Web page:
As jails and prisons across the United States continue to provide limited and fragmented medication-based treatment for opioid use disorder, it is worth looking beyond these borders to see what treatments for people in correctional settings are available around the world.

In 2019, WHO Regional Office for Europe Health in Prisons Programme, established in 1995, produced a report that outlines the health prison health systems in 38 European countries. Healthcare systems in European jails and prisons are overseen either by the country’s Ministry of Justice (ex: Netherlands), by the Ministry of Health (ex: Norway), or by mutual cooperation between both Ministries (ex: Albania). The transfer of responsibility for the provision of care in jails and prisons to the Ministry of Health and outside healthcare providers is generally made to increase the quality of care and facilitate continuity of care following release.

Medication-based treatments for opioid use disorder are provided in most European countries however not all prisoners necessarily have access to these treatments. The majority of countries – including, but not limited to France, Latvia, Poland, and Serbia – provide medication based treatment to both individuals who have been sentenced, as well as those in pre-trial detention, while Bosnia and Herzegovina, Bulgaria, Croatia, Czechia, Monaco, and Romania only provide medication based treatment to people who have been sentenced. There remain other limitations to the use of medication-based treatment within the prisons and jails. For example, incarcerated individuals in Netherlands, Latvia, and Czech Republic only have access to medication based treatment if they began treatment prior to arrival (with initiation of opioid use disorder treatment medications only in exceptional circumstance in the Czech Republic).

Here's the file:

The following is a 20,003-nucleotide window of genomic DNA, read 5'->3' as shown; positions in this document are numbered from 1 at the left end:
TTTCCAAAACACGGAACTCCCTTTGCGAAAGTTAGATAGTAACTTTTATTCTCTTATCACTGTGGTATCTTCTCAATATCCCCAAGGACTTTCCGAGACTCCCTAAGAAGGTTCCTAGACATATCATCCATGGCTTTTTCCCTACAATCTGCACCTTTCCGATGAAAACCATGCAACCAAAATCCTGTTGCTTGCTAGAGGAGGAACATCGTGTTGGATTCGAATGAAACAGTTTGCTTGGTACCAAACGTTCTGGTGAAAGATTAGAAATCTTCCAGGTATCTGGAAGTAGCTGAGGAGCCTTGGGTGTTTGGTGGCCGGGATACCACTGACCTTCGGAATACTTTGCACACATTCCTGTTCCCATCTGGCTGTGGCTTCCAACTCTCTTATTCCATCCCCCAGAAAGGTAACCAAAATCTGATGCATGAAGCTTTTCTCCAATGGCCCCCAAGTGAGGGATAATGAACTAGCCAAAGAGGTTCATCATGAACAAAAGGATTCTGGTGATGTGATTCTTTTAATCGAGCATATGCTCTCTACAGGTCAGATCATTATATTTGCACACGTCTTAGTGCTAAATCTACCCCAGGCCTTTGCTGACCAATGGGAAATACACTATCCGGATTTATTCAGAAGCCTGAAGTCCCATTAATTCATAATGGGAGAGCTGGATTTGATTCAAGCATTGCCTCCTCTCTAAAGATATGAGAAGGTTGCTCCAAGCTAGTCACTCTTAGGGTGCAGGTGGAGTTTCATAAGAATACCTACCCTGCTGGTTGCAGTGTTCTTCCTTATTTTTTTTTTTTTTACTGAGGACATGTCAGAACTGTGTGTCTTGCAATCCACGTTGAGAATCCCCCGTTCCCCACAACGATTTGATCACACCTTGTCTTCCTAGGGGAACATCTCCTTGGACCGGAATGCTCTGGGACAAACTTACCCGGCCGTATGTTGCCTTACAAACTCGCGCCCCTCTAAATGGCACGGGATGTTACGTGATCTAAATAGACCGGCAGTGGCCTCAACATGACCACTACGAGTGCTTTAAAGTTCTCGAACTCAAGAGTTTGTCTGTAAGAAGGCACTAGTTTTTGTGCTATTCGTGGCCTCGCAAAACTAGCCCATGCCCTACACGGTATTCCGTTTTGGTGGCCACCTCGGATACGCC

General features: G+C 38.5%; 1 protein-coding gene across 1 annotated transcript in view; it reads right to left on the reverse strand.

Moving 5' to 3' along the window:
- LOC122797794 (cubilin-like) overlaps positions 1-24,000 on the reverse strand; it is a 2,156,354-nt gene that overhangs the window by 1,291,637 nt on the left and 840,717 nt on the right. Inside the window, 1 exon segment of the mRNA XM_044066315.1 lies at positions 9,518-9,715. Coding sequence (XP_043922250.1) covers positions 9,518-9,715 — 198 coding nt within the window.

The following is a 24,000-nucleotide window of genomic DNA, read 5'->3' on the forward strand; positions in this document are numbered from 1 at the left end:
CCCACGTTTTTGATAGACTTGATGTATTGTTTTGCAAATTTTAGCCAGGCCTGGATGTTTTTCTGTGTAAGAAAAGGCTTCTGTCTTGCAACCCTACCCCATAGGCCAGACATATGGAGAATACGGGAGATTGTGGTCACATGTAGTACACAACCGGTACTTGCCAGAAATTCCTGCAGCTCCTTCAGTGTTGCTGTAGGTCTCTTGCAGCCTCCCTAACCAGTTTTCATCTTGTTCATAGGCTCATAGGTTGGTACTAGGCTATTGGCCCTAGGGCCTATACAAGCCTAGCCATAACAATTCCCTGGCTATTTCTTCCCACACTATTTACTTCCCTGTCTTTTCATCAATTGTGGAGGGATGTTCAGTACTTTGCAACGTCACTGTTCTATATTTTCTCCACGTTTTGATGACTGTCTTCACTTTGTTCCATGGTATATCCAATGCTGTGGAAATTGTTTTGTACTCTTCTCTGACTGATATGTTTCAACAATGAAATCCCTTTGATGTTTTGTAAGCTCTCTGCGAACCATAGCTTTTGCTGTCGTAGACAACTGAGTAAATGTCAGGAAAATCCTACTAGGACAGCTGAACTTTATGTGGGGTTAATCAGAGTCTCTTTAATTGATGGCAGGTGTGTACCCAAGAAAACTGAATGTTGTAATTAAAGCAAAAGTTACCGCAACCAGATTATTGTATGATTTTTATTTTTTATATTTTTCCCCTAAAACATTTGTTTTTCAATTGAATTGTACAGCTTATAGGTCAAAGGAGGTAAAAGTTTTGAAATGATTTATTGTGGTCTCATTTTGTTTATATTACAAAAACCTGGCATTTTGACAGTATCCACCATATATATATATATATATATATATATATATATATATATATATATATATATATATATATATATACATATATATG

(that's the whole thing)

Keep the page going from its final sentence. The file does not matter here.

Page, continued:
With the exception of Armenia, Bulgaria, Luxembourg, Moldova, Romania, Spain, and Switzerland, most European countries do not provide needle or syringe exchange programs for prisoners who inject drugs. Of those countries that provide syringe exchanges, only Armenia, Spain, and Luxembourg provide this program in all prisons. Germany introduced a syringe-dispensing machine in a women’s prison in Berlin and the Portuguese Ministry of Health approved a legal framework for establishing a syringe exchanges in prisons, but as of 2019 it had yet to be implemented. Naloxone kits are provided to prisoners in the Netherlands, Estonia (with prisoners receiving naloxone kits upon release) and the United Kingdom (take-home naloxone widely available in Scotland and Wales).

North of the United States, medication based treatment in Canada has been available in certain prisons across the country since 1999, with initiation and continuation of medication based treatment available in all 43 federal prisons. Provincial and territorial prisons do not consistently provide medication-based treatment. In response to a (settled) lawsuit against BC Corrections, British Columbia provided access to medication-based treatment, typically methadone or buprenorphine, to prisoners. BC Corrections also expanded its overdose prevention efforts by providing naloxone kits through a “take home naloxone” program that also includes training sessions. In Ontario, despite a 2016 provincial report recommending that patients residing in correctional facilities be able to continue treatment or access new opioid agonist therapy where clinically indicated, it was revealed that another provincial policy dictates that, except in special circumstances, such treatment should not be provided to incarcerated individuals who have not previously accessed this treatment. In 2018, Correctional Service of Canada (CSC) rolled out a Prison Needle Exchange Program (PNEP) in federal institutions across Canada (with the program implemented in six to date); there is no equivalent program across the provinces and territories.

While no country has yet developed a comprehensive system that ensures access to medication-based treatments in jails and prisons, jurisdictions in the United States can learn from other countries to ensure that incarcerated individuals receive needed treatment and harm reduction services.